Manga in the funny pages (rant time)

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Postby TheSuburbanLetdown on Tue Nov 08, 2005 8:05 am

I think it's funny how everyone tries to jump on the anime bandwagon now. In the not too distant past, anything that looked Japanese was avoided. For example video game packaging was redrawn to look less Japanese and ended up looking like romance novels.

Here's the Mega Man box for the American Release
This is what the character looks like

This is the boxes for the same game:
http://www.algol-star-system.net/data-m ... ps2_12.jpg
http://www.estarland.com/images/product ... 4/4503.jpg
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Postby Protectmyballs on Tue Nov 08, 2005 8:15 am

I agree with Neko, even if he does have spikey hair in his comic.
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Postby TheSuburbanLetdown on Tue Nov 08, 2005 8:24 am

protectmyballs wrote:I agree with Neko, even if he does have spikey hair in his comic.

Ack! I remember that riducilous farce.
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Postby Wishmaster on Tue Nov 08, 2005 8:34 am

All I can do is make the kinds of comics I enjoy reading. If they are perceived as typical American superhero comic crap, well, at least I like them.
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Postby Black Sparrow on Tue Nov 08, 2005 8:40 am

wishmaster wrote:All I can do is make the kinds of comics I enjoy reading. If they are perceived as typical American superhero comic crap, well, at least I like them.


Just a little edit, and you've also shown my feelings quite nicely. :)

All I can do is make the kinds of comics I enjoy reading. If they are perceived as low-quality imported Japanese manga/anime ripoffs, well, at least I like them.
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Postby Wishmaster on Tue Nov 08, 2005 8:42 am

Black Sparrow wrote:Just a little edit, and you've also shown my feelings quite nicely. :)


Well, I guess the door swings both ways then.




Now stop drawing that crap!
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Postby Dotty on Tue Nov 08, 2005 8:43 am

What to say...what to say. So torn, so conflicted. Specks of anger, a dab of rage.

I've seen both good and bad in all of this, so it is doing a bit of healthy things....but overall is it bad? I don't know. I don't pretend to be part of any comic book industry.

The good I've noted is with the rising popularity of anime (which is good, in my opinion, even if the hardcore fanboys from the dawn of anime loving days now are pissed because their secret treasured thing is mainstream now) is the influence on the styles of american comic books.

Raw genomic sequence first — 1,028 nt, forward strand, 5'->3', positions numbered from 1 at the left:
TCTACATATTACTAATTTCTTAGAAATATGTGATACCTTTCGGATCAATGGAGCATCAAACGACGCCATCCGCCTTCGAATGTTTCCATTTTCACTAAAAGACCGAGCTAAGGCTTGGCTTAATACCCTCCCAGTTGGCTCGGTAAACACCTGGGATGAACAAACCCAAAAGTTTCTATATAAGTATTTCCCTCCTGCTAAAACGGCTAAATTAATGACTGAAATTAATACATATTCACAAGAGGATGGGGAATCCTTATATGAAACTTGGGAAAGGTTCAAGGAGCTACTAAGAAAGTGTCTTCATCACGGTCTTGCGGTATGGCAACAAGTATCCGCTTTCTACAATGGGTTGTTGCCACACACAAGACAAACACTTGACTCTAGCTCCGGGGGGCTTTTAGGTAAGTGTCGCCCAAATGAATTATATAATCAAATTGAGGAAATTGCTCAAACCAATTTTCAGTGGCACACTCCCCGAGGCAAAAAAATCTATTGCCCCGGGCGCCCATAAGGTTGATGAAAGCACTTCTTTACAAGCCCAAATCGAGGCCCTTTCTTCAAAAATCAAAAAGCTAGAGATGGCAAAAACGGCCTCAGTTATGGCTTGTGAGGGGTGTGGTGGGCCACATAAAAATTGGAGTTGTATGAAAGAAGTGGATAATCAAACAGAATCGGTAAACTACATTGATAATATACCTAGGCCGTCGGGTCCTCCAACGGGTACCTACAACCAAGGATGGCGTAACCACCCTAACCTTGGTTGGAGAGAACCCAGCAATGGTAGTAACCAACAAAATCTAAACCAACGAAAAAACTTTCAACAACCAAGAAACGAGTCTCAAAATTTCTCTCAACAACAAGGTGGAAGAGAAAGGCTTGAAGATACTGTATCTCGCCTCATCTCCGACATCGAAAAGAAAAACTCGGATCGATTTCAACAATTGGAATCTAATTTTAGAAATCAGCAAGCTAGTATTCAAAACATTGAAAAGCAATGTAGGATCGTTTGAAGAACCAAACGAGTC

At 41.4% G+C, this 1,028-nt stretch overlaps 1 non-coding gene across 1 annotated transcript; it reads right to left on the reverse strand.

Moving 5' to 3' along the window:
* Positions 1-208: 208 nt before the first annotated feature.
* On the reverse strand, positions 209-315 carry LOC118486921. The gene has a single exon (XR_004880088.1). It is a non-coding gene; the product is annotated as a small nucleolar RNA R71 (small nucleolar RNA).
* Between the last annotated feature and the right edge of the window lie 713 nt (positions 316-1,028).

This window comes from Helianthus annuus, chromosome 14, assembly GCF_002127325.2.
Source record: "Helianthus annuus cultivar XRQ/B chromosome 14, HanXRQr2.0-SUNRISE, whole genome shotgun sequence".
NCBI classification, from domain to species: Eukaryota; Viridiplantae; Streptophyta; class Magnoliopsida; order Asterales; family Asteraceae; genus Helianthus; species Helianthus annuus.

The ones that are blatently ripping off Anime? No. Not those ones. Side question to help with this point....is teen titans even japanese? Cause the theme song and animation style suggest it.

I mean the ones like one of the 4 spider man issues that come out (which by the way, is my personal opinion on what destroyed the american comic book....i have to buy 4 fucking issues of spiderman a month/two months to follow the goddamn story. fuck that.) had a massive style change. They hired some new artist guy who did some other stuff (no idea on the name) but the style can be best described as "cartoony". I noticed his art when he drew the Green Goblin (another reason american comics piss me off....WHY DO YOU KEEP BRINGING BACK OLD AND VERY DEAD VILLAINS WITH STUPID CLONE STORIES?!!? ARGH) the goblins face was all curvey, and very cartoonish in shape and expression. I loved it.

I've noticed American comic art is getting very Japanese with color expression, and with overall look. Sometimes I hear a term called "Fusion" which means it's japanese and american art COMBINED. Sorry, but I like Fusion. It makes me think of another word....Evolution.

I love the American comic book. I love Batman. I love....no...wait...that's about it. Okay, so Batman is awesome. I love Batman. But seriously, he's not changed much since his conception, and if it took anime coming to Americans in droves to change coloring, atmosphere, and designs, so the comic might actually feel fucking fresh for the first time in decades (seriously guys, how the fuck does scarecrow get out of arkham every 5 months....wouldn't they burn the place down and build a competent arkham by now? damn...) and I might actually be interested in reading it again.

As far as the newspaper strips go? Seriously, have you ever sat down and read those things recently? Most boring, bland, retarded, recycled jokes I've ever heard, with the occasional exception in Doonesbury....and he has his moments. I'm not sure what I think of anime/manga in my newspaper....but if it makes the page actually worthwhile to read, and maybe hell, save the newspaper comic industry from going defunct PERIOD, which is where it was going anyways, then I'm for it.